While online sales of batteries only make up roughly 5% of total battery sales today, UBS said in a note that it expects that figure to rise to 17% by 2025. With Amazon making up roughly 90% of online battery sales, often from its own private-label battery brand, this could create some major complications for Energizer.

Department stores

Macy’s and other department stores, such as JCPenney, are facing off against Amazon — and coming up short, with hundreds of closures in recent years.

“Internet retailers (led by Amazon) have added $27.8 billion to their apparel revenue since 2005, while dept stores have lost $29.6 billion,” Morgan Stanley analysts wrote in a 2016 note.“This share loss appears at risk of accelerating given 1) Amazon’s bigger push into fashion, and 2) consumer willingness/acceptance to shop fashion through Amazon.”

Launching the Prime Wardrobe service in June 2017 was “another nail into the department store coffin,” Wells Fargo analyst Ike Boruchow wrote in a note to clients.

Upscale retailers

Nordstrom is another traditional retailer getting hit hard by Amazon’s online dominance.

“Amazon knows more about the consumer than they do,” CNBC’s Jim Cramer wrote after Nordstrom reported another disappointing quarter in May 2017. “They — the best out there — are still doing guesswork, with one brick-and-mortar hand tied behind their backs.”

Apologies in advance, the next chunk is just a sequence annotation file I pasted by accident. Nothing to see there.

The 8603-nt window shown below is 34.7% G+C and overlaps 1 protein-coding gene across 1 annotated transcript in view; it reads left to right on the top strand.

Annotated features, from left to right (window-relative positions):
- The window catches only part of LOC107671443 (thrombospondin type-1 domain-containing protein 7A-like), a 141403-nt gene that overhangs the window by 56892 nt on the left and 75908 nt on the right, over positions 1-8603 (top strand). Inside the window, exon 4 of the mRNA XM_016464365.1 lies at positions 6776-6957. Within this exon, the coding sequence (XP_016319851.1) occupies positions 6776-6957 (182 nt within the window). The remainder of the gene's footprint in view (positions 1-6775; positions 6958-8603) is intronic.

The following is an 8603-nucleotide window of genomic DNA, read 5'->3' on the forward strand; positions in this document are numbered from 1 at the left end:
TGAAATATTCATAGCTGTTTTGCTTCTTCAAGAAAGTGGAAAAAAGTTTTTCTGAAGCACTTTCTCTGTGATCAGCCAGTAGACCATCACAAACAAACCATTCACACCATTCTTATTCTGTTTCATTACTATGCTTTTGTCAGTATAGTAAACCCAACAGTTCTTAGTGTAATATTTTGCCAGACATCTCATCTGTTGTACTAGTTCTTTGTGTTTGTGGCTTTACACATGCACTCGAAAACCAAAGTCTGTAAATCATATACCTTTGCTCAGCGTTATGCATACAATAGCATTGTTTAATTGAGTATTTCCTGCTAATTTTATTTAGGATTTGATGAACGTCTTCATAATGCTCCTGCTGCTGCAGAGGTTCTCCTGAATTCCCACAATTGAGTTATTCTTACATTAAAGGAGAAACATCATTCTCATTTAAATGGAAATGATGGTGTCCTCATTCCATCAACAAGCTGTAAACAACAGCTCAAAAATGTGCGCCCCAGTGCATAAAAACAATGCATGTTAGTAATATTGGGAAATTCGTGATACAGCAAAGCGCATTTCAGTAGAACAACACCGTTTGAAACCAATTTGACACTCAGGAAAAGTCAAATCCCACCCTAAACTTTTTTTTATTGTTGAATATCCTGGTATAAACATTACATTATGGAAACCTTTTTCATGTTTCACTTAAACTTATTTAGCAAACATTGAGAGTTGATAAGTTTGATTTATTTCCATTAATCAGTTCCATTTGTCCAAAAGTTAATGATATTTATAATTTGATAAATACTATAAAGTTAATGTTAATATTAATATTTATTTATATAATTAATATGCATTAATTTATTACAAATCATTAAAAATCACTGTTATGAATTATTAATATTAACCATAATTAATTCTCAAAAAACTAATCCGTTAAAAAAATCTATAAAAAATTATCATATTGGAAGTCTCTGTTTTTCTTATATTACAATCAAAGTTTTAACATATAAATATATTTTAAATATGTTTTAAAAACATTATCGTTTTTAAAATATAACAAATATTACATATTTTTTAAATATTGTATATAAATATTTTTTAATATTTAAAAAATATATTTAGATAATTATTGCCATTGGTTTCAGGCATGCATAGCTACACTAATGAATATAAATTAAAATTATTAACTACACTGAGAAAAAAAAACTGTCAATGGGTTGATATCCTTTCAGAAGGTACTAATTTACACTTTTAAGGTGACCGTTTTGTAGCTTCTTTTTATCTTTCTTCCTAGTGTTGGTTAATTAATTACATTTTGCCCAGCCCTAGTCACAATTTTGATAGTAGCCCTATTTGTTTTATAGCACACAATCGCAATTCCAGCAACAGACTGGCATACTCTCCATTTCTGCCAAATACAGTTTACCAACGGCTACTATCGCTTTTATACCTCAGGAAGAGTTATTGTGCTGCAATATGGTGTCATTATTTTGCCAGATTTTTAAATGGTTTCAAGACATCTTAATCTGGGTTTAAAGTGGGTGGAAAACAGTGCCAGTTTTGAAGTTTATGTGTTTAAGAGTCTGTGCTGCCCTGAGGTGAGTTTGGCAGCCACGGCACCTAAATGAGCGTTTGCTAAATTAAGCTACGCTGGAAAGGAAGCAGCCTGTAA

And in October, Scott Galloway, a professor of marketing at NYU Stern School of Business who correctly predicted the company would buy Whole Foods, said Amazon could buy Nordstrom next.

Book stores

The Barnes & Noble versus Amazon battle has been going on for years. However, the discrepancy between the two has been especially grim recently.

Barnes & Noble reported in March that comparable salesdecreased 5.8% in the most recent quarter. The biggest culprit: lower traffic, as fewer people visit stores.

Healthcare companies

Amazon’s latest venture with Warren Buffett’s Berkshire Hathaway and JPMorgan Chase & Co, announced in January, threatens to have a big impact on the US healthcare market.

The announcement sent ripples through the healthcare market; the share price at CVS and Walgreens dropped 4.5% to 6% in premarket trading, and UnitedHealth dropped 6.2%, Reuters reported.